BASS Social Anthropology and Philosophy

Year of entry: 2024

Course unit details:
Using Nudge to Change Lives

Course unit fact file
Unit code POLI30331
Credit rating 20
Unit level Level 3
Teaching period(s) Semester 1
Available as a free choice unit? No

Aims

The course unit aims to:

•    Provide an introductory grounding on the theoretical foundations of behavioural science.

•    Critically investigate how the theories of behavioural science have been applied in the public and private sector around the world.

•    Support students’ critical thinking about how these ideas might be further developed and applied to policy issues of their choice.

Learning outcomes

Knowledge and Understanding: 

  • Explain and analyse the underpinning theories of behavioural science
  • Understand how theories have been translated into different empirical contexts
  • Assess the application of behavioural science in public policy in different places and contexts

Intellectual skills: 

  • Interrogate key theories
  • Collate, critique, and defend different forms of evidence
  • Understand and apply evaluative principles to empirical material

Practical and transferable skills: 

  • Policy-orientated research
  • Independent research to support essay writing
  • Collaborative work and group learning

Teaching and learning methods

 

This course will be taught in three-hour workshop blocks for 10 weeks. Students will be

expected to complete key readings in advance of this weekly workshop in order to enable
discussion. The course instructor will start with an introductory lecture each week which
will be followed by both large and small-group tasks and hands-on learning. This will allow students to build teamwork skills, develop their project proposals, and engage with the course convener on specific topics.

Indicative week-by-week guide

1. Introduction to the module and to the topic of behavioural science.

2. Applying the theory: we will discuss various frameworks that can help identify barriers
      and facilitators to behaviours e.g. COM-B (Michie, 2011) as well as ways to change
      those behaviours e.g. EAST (BIT, 2014)

3. Applications in practice 1: behavioural science in the public sector - discussion of how
      it is used by governments across the world

4. Applications in practice 2: Behavioural science in the private sector - how it is used to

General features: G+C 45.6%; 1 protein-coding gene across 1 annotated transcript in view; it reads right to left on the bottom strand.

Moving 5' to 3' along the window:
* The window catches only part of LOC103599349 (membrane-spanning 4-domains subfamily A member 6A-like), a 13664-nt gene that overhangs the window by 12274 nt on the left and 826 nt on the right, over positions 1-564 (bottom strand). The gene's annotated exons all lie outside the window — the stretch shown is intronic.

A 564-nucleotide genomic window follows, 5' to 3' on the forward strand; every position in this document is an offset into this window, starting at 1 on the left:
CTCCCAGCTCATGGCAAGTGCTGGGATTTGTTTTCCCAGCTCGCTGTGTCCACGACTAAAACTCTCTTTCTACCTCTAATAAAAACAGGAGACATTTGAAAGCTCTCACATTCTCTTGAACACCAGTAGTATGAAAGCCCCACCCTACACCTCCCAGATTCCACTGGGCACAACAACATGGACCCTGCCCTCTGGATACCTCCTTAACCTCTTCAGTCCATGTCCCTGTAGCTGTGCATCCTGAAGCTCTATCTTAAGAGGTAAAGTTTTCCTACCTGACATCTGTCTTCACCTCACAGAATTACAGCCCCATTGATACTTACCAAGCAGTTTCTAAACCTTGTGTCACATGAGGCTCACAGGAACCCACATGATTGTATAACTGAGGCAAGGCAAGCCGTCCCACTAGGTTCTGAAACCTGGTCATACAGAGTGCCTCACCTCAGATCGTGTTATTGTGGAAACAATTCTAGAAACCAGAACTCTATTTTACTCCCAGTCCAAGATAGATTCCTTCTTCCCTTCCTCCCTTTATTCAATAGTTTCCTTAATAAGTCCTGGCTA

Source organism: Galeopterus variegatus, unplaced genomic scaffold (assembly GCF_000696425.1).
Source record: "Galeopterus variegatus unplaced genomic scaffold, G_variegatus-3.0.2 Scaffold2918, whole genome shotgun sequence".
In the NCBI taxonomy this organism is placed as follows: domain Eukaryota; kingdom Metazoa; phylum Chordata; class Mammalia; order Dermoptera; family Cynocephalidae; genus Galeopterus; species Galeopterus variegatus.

benefit and harm consumers

5. How to run a behavioural science project – introducing TESTS

6. Measuring impact – introduction to quantitative, quantitative and mixed methods evaluation, how can we know if the approach has worked?

7. Ethics, limitations and criticisms e.g. WEIRD (Heinrich et al, 2010)

8. Going beyond 'nudge' -  Nudge Plus, how behavioural science interacts
      with data science, design thinking, co-production  

9. Revision of content covered in previous weeks, initial collective feedback on 1st assignment, and preparation for final assignment

Knowledge and understanding

•    Understand the basics of core underpinning theories of behavioural science

•    Understand, explain and analyse how theories have been translated into different empirical contexts

•    Assess the application of behavioural science in public policy in different places and contexts

Intellectual skills

 

  • Develop ideas for applied policy solutions
  • Collate, critique, and defend different forms of evidence

Practical skills

 

•    Policy-orientated research

•    Independent research to support essay writing

Assessment methods

Method Weight
Report 20%
Project output (not diss/n) 80%

Recommended reading

 

Dolan, P., Hallsworth, M., Halpern, D., King, D. and Vlaev, I. (2009) MINDSPACE: Influencing behaviour through public policy, London: Cabinet Office and Institute for Government

Hallsworth and Kirkman (2020) Behavioural insights MIT Press Essential Knowledge
Series

Behavioural Insights Team (2014) EAST: Four Simple Ways to Apply Behavioural Insights Henrich et al (2010) The weirdest people in the world? Behavioral and Brain Sciences (2010) 33, 61-135 doi:10.1017/S0140525X0999152X

John, P., Cotterill, S., Moseley, A., Richardson, L., Smith, G., Stoker, G. and Wales, C. (2019) Nudge, nudge, think, think: experimenting with ways

Study hours

Scheduled activity hours
Practical classes & workshops 30

Teaching staff

Staff member Role
Elizabeth Richardson Unit coordinator

Return to course details